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EPA looms big and troublesome for boating and fishing

While President Obama proposes billions more dollars to “boost small business,” including some provisions that ostensibly might also help our boating industry, his administration at EPA is poised to issue troublesome edicts affecting all boating and fishing interests on two fronts.

• Issue 1: The Environmental Protection Agency has been petitioned by the Center for Biological Diversity, an environmental group, to ban all lead from fishing jigs, sinkers, fly line, ballasted lures, spinners and all terminal tackle that contains lead. Moreover, the deadline for comments is just seven days away — next Wednesday, Sept. 15.

“A sudden ban on lead fishing products can only be called extremism,” says Phil Keeter, president of the Marine Retailers Association of America, who is calling on all MRAA members to submit a comment calling on the EPA to deny this petition. The petitioners say they want to reduce bird deaths caused by ingesting lead tackle. But U.S. Fish and Wildlife Service studies have found less than 1 percent of all waterfowl are killed by lead sinker ingestion.

“A rush decision to ban lead isn’t justified,” says Keeter.

The Recreational Fishing Alliance agrees. RFA executive director Jim Donofrio urges that while there may be some genuine concerns about lead-based terminal gear, a more sensible approach is to work with the industry to examine or develop alternative materials for the future.

Dealers and customers should weigh in now by urging the EPA to deny this petition to ban lead fishing products. It’s easy to comment. Just go to the EPA’s comment page at www.regulations.gov. Type “ban lead in fishing tackle” in the search box, and you’ll get the comment page along with comments from others. Remember, the deadline is Sept. 15.

• Issue 2: The battle continues to rage over a petition by ethanol producers to up the allowable percentage of ethanol in gasoline from 10 percent to 15 percent. No need to review the reasons boating opposes such an increase. Every dealer — and most boaters — know full well the potential damage E15 will do. E10 is already doing it. But a recent indication from the EPA that it’s considering approval of E15 for “newer road vehicles” has elevated the level of concern to code red. The result will be mass confusion.

Accordingly, NMMA and MRAA recently joined 37 other groups from a variety of industries calling for both the U.S. House and Senate to hold hearings on the pending EPA decision. Specifically, the groups have requested hearings be held in September to question top EPA and Department of Energy officials regarding the safety of E15. The EPA has indicated it will make a decision by the end of September.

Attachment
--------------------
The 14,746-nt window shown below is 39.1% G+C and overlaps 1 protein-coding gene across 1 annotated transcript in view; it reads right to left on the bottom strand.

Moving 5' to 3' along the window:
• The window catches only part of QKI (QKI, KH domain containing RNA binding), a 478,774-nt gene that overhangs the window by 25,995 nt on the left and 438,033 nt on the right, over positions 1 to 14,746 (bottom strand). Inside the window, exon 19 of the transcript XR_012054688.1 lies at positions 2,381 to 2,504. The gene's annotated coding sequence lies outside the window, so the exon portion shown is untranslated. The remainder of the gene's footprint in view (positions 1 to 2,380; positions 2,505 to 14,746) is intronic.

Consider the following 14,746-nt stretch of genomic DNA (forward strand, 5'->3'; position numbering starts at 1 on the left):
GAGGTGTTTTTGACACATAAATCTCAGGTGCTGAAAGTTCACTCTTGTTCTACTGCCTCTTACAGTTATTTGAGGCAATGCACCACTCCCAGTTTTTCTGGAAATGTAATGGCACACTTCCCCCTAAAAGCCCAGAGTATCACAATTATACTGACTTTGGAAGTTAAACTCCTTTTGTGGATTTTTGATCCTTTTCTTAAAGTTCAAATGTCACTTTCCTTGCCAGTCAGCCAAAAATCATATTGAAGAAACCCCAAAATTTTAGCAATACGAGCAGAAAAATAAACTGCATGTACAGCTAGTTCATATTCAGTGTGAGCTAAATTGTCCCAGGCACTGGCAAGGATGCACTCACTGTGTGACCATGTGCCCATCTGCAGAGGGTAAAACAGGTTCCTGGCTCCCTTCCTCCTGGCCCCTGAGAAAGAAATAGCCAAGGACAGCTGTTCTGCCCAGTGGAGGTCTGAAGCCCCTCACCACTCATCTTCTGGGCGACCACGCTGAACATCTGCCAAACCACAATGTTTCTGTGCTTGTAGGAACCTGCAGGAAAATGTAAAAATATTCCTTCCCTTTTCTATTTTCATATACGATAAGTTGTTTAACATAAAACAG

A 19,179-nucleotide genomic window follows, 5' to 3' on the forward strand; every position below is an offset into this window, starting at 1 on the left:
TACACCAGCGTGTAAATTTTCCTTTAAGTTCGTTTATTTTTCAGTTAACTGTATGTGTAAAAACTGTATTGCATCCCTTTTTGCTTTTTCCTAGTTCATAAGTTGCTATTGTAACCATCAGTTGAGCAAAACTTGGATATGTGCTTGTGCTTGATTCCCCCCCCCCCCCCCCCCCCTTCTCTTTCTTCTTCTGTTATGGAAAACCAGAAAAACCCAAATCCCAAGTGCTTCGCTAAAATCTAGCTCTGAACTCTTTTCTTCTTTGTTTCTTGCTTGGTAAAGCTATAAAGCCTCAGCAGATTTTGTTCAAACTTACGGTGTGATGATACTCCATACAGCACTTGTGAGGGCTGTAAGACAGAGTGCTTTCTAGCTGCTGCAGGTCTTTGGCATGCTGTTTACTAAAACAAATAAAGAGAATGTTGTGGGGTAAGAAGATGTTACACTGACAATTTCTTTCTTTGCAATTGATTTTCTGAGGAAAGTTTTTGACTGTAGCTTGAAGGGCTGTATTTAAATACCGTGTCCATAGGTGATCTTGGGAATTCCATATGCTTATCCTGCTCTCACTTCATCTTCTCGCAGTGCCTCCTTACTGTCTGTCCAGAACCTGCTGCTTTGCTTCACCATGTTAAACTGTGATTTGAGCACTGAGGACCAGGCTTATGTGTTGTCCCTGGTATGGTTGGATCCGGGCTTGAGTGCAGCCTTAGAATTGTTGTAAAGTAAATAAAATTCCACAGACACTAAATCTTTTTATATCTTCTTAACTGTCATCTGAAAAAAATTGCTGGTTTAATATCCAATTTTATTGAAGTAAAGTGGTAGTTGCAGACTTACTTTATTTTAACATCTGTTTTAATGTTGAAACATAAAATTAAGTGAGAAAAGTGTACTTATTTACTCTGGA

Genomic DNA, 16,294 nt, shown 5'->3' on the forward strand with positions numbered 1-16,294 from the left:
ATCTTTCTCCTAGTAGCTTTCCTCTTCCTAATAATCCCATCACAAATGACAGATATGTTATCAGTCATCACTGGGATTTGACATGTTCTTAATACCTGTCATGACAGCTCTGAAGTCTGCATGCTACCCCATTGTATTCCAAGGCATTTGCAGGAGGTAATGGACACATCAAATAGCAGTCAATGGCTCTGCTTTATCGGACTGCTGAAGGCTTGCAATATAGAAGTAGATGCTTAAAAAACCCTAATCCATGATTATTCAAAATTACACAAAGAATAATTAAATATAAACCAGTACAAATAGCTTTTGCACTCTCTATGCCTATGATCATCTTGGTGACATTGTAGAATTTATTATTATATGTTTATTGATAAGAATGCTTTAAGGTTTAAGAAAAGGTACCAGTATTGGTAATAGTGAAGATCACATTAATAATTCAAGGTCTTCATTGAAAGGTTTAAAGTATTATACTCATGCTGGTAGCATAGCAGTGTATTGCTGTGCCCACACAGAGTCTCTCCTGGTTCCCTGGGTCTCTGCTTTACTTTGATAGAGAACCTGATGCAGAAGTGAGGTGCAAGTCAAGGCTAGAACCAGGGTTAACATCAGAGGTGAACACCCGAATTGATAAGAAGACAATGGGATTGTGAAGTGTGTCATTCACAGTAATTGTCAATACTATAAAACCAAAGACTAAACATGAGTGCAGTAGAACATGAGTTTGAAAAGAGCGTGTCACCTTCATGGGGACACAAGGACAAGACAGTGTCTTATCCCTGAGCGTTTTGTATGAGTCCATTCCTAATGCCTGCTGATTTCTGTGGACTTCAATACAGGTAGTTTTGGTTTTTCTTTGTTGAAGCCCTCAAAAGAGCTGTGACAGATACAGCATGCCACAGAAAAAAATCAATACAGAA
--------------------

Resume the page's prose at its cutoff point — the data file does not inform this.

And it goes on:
The call for hearings needs a boost of support now, and dealers and employees can provide it. Simply writing your senators and representatives supporting the call for congressional hearings on the safety of E15 will go a long way. Just say what’s needed is thorough and objective scientific testing of E15, which has not be done to date, before allowing any increase in the quantity of ethanol in gas.

NMMA has made it easy to do by clicking here and entering your zip code. Once you get the name of your senators and representatives, simply e-mail them that you are requesting their support for the recent request made by a variety of industries, including boating, for badly needed congressional hearings into the safety of a proposed increase to E15 gasoline. But do it today, please.

Comments

2 comments on “EPA looms big and troublesome for boating and fishing

  1. Captain Andrew

    Norm,

    The ban on lead in fishing sinkers and other equipment has been in the works for over 10 years. This is not a sudden regulatory requirement. There have been extensive studies done about lead in the coastal waters and how it affects the coastal biology. Instead of immediately rallying against it, why don’t you post some of the research reports and make an informed opinion. It seems to me you are looking only concerns for short=term financial bottom-lines. What if the research shows the lead is getting into the fish we all catch? If the research does show lead is getting into the fish we catch, then maybe the industry needs to find different material to replace lead sinkers.

    I don not think it helps our industry to react. I think it helps to be proactive, collect all the information, make it accessible to the public, and then formulate a response.

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